Preserving fruit in alcohol has a transformative effect both on the fruit and on the alcohol. It is this type of preserving that I enjoy so much, taking an ingredient and seeing the result of preserving alter the taste, in most cases enhancing the flavour, the texture and colour.
The great thing about preserving fruit in alcohol is you create a delicious fruit enhanced with the flavour of the alcohol you use to preserve it in but also the alcohol takes on the flavour of the fruit creating a delicious liqueur that you can use to make drinks, cocktails or aperitifs.
Fruit has a long history of being preserved in alcohol, in the 18th century some fruits such as peaches, apricots and cherries simply went by the name “brandy fruits” served as a dessert after a meal. Rumtopf is a centuries old German tradition of preserving various fruits in rum at a time where a glut of fruit would spoil if not preserved. The fruit was added to crocks with sugar and rum and was stored from summer until winter when the fruit could be eaten over the Christmas period when fresh fruit was not plentiful.
Alcohol As A Preservative
Alcohol is a natural preservative, it not only inhibits bacterial growth but actively kills bacteria, yeast and fungus in high enough doses. This is evident if you have ever used a hand sanitiser to disinfect your hands. The active ingredient in the hand sanitiser is alcohol, around 60% – 90% in strength.
Alcohol acts as a preservative by denaturing proteins and dissolving the membranes of cells. In these conditions bacteria which are surrounded by these lipid membranes cannot survive.
When we use alcohol to preserve fruit we clearly don’t want to use alcohol that is too strong, our main concerns are keeping the fruit from spoiling and making sure it tastes nice too. Most shops bought spirits are more than strong enough to preserve fruit; brandy, whisky, gin and vodka at around 40% alcohol by volume have the perfect balance of preserving power as well as flavour especially when combined with the fruit.
Spirits Boost The Flavour Of The Fruit
Something very special happens when you preserve fruit in alcohol, the alcohol is a solvent. This means it extracts the aromatic compounds from the fruit and the skins of the fruit. Those aromatic compounds are where all the flavour is. There are many famous liqueurs made in this way, limoncello being a notable example where the solvent action of the alcohol strips the aroma from lemon zest to produce the wonderful tasting digestif.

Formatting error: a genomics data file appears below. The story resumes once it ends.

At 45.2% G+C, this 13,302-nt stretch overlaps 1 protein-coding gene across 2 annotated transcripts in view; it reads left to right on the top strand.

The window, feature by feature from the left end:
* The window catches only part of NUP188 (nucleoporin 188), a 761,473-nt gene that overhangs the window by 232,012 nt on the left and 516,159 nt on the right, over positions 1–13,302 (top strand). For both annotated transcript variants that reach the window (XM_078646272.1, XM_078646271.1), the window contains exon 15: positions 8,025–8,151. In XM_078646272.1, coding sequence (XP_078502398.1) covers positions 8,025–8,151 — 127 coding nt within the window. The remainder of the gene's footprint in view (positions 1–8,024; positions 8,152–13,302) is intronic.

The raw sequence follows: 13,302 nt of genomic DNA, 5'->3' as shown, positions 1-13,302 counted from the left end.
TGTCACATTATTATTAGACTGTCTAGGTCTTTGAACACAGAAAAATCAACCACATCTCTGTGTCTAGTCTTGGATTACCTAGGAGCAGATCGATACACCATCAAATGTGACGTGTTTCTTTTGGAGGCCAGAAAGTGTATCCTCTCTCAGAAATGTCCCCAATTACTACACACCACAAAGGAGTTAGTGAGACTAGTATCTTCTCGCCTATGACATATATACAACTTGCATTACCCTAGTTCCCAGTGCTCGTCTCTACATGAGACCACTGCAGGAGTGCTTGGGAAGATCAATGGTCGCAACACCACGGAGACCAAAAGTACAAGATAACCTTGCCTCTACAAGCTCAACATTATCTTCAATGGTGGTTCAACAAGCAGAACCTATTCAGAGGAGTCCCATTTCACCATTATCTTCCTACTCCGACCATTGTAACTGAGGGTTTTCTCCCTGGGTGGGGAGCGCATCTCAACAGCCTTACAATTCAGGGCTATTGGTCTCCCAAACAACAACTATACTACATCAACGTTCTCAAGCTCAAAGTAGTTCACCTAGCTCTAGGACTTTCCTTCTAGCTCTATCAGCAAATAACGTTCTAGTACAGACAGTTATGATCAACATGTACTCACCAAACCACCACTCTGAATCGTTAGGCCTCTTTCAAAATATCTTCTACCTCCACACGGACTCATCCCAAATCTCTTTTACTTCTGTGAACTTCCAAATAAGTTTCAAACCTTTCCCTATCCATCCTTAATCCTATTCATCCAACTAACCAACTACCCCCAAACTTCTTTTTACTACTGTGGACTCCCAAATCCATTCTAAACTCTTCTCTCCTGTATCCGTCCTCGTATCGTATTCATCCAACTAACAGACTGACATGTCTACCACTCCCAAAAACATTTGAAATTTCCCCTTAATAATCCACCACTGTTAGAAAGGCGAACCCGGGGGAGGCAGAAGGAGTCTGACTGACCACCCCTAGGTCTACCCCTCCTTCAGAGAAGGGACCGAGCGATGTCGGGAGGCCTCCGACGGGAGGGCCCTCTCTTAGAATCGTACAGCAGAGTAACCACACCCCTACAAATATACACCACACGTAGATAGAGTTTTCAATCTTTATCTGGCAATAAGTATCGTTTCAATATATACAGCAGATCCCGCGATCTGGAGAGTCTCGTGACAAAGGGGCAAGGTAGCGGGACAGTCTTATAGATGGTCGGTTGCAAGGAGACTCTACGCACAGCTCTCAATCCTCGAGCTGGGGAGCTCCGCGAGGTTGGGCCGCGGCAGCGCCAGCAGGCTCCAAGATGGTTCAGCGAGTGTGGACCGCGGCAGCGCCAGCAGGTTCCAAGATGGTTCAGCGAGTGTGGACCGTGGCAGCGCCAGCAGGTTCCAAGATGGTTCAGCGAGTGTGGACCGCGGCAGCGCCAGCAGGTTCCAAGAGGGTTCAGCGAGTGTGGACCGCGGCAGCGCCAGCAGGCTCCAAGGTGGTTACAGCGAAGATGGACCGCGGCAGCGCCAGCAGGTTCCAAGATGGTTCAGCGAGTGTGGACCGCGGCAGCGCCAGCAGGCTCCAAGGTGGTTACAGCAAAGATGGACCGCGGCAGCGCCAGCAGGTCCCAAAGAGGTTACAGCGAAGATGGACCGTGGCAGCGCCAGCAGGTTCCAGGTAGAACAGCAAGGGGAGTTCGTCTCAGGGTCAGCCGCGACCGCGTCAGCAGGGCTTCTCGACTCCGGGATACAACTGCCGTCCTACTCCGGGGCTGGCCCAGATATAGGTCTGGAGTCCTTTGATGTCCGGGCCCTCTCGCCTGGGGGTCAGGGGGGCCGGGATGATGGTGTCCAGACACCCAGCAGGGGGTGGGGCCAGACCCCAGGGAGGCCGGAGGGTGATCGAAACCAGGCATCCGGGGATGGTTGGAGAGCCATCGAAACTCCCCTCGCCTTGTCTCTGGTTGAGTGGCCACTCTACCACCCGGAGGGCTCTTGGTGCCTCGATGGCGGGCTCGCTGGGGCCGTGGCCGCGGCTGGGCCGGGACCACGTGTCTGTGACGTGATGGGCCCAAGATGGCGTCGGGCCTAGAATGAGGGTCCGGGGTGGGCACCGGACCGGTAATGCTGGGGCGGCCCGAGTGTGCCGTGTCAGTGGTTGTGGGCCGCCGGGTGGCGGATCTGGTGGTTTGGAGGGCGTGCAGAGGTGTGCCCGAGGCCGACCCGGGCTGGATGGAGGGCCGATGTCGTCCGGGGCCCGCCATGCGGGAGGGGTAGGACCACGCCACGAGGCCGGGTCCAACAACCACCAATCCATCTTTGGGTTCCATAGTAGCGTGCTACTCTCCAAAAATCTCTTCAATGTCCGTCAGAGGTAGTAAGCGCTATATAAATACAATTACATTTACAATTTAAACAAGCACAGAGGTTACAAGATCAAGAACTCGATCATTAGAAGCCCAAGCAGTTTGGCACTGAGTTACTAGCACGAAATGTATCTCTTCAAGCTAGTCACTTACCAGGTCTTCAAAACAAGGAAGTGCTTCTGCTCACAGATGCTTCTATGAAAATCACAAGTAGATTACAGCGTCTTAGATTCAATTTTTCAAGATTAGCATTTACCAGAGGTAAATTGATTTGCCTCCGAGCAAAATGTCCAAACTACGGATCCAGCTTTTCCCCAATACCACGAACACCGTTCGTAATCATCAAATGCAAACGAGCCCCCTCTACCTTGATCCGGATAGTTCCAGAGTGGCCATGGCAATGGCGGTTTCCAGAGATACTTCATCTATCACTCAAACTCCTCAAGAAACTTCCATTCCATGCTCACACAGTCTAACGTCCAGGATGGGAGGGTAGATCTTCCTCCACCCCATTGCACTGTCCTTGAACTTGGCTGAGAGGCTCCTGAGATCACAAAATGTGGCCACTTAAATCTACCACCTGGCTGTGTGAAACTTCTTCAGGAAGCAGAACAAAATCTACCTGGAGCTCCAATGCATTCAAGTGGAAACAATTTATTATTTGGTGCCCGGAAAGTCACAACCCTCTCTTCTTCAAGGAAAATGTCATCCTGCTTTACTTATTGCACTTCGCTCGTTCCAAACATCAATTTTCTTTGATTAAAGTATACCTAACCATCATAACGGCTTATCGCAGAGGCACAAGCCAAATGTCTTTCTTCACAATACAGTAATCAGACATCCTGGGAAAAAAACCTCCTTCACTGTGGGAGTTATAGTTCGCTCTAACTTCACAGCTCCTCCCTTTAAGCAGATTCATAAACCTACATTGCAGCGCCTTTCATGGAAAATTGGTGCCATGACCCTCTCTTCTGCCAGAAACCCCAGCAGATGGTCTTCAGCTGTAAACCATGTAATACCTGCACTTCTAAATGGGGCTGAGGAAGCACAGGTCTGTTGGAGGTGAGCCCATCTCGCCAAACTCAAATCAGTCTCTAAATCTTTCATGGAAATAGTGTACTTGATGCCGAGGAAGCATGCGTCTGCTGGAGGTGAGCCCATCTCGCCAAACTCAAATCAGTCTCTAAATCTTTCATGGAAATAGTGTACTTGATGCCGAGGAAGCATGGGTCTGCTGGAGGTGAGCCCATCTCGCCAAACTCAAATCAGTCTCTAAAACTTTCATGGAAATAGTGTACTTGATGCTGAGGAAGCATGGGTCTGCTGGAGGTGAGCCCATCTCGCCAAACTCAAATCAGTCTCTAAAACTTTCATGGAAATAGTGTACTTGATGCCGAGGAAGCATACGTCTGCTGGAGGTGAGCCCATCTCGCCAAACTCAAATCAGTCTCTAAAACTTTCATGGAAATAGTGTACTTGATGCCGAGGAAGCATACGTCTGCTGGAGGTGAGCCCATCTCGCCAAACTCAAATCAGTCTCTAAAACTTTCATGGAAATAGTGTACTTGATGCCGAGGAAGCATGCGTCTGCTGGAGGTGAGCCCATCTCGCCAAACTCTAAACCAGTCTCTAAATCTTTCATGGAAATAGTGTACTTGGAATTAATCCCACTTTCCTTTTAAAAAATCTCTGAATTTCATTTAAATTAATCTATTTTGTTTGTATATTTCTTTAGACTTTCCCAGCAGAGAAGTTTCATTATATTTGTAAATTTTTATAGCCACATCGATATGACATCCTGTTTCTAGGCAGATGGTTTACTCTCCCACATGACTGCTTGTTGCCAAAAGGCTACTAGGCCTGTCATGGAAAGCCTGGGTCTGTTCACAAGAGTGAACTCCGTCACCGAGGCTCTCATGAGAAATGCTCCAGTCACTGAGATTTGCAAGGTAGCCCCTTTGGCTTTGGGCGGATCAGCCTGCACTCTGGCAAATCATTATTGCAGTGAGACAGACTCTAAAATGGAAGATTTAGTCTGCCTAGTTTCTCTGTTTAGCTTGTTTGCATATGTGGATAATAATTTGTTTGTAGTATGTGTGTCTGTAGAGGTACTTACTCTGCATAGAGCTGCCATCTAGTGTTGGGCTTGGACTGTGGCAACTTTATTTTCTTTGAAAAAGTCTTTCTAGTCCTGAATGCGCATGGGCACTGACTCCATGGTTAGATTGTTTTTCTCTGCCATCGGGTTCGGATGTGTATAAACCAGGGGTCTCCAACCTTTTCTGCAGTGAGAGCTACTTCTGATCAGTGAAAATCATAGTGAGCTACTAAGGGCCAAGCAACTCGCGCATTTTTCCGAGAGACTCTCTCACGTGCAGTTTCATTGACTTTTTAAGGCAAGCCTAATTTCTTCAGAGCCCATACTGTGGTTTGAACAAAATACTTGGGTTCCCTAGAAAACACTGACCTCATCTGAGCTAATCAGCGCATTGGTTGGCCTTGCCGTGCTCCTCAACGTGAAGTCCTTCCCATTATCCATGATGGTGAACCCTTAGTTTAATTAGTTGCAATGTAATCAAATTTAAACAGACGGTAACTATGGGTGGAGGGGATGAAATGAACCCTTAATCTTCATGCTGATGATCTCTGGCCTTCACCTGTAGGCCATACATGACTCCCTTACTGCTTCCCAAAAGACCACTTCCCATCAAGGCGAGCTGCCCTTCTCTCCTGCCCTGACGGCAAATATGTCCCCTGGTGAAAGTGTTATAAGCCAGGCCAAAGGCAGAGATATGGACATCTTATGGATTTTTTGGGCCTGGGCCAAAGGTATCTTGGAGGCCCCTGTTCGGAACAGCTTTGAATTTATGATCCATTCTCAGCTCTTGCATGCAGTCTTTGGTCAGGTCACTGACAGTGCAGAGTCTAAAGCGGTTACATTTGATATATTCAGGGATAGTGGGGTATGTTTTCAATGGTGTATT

In a fruit like an orange, when you preserve this in brandy you will find the brandy takes on the flavour of the orange to create a beautiful liqueur and each segment of orange is pleasantly boozy with the brandy. All the flavours mingle and combine to create something delicious. You get to enjoy the preserve twice, once in eating the orange and twice by drinking the liqueur.
Fruit + Sugar + Alcohol
Sugar has an important role to play when preserving fruit in alcohol. Sugar in itself is a preservative. The way it works is to draw moisture out from the fruit, as this moisture is being drawn out in the presence of the alcohol a transition happens allowing the alcohol you are using to preserve the fruit in.
Not only is this helpful for preserving but sugar, of course, enhances the flavour of the fruit and the alcohol as well.
With three ingredients you can make a whole range of different varieties of alcohol preserved fruit. All you need to do is switch out the spirit you are using vodka, gin, brandy, rum and then the fruit; plums, strawberries, cherries, oranges and you can make a whole variety of different preserved fruits in alcohol.
After this there is a whole range of other flavours you can start introducing if you use things like spices on top of the fruit which adds another layer of flavour.
Preserved Spiced Blueberries In Vodka
- 500g Blueberries
- 200g Sugar
- 200ml Water
- 1 Vanilla Pod
- 500ml Vodka
1. In a pan heat the water and dissolve the sugar, stirring to prevent scorching. Bring to the boil and remove from the heat and allow to cool down slightly
2. In a clean, sterilised jar add the blueberries and the cooled sugar syrup. Add the whole vanilla pod and then pour over the vodka so all the fruit is completely covered.
3. Give everything a good stir or gentle shake and seal. The jar is best kept sealed in a cupboard for around 2 – 3 months.
4. The blueberries are great when added on top of ice cream or added to cake mixes. The blueberries will last as long as they are covered by the alcohol. The spiced vodka makes a great digestif and can be used in all sorts of cocktails.
This recipe is just the tip of the iceberg here. Try experimenting with some different combinations and you will see just how easy it is to make some absolutely delicious preserved fruits.